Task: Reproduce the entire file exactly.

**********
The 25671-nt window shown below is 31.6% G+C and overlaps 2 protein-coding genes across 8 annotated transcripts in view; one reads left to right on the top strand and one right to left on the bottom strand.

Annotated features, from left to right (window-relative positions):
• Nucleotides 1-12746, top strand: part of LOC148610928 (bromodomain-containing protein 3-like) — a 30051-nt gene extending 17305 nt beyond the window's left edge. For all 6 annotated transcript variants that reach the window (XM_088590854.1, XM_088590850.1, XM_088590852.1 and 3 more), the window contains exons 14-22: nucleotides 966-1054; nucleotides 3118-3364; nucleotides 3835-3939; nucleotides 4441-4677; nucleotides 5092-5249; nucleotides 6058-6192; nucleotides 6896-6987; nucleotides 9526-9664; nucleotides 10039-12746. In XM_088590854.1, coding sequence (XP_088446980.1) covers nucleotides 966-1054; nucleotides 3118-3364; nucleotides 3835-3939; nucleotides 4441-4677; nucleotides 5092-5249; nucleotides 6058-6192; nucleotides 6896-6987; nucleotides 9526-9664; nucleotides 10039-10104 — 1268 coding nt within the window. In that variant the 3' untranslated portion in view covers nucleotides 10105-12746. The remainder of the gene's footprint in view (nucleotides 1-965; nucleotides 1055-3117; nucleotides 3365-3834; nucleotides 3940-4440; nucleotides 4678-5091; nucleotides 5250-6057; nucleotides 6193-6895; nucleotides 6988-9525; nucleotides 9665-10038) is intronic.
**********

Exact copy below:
The 25671-nt window shown below is 31.6% G+C and overlaps 2 protein-coding genes across 8 annotated transcripts in view; one reads left to right on the top strand and one right to left on the bottom strand.

Annotated features, from left to right (window-relative positions):
• Nucleotides 1-12746, top strand: part of LOC148610928 (bromodomain-containing protein 3-like) — a 30051-nt gene extending 17305 nt beyond the window's left edge. For all 6 annotated transcript variants that reach the window (XM_088590854.1, XM_088590850.1, XM_088590852.1 and 3 more), the window contains exons 14-22: nucleotides 966-1054; nucleotides 3118-3364; nucleotides 3835-3939; nucleotides 4441-4677; nucleotides 5092-5249; nucleotides 6058-6192; nucleotides 6896-6987; nucleotides 9526-9664; nucleotides 10039-12746. In XM_088590854.1, coding sequence (XP_088446980.1) covers nucleotides 966-1054; nucleotides 3118-3364; nucleotides 3835-3939; nucleotides 4441-4677; nucleotides 5092-5249; nucleotides 6058-6192; nucleotides 6896-6987; nucleotides 9526-9664; nucleotides 10039-10104 — 1268 coding nt within the window. In that variant the 3' untranslated portion in view covers nucleotides 10105-12746. The remainder of the gene's footprint in view (nucleotides 1-965; nucleotides 1055-3117; nucleotides 3365-3834; nucleotides 3940-4440; nucleotides 4678-5091; nucleotides 5250-6057; nucleotides 6193-6895; nucleotides 6988-9525; nucleotides 9665-10038) is intronic.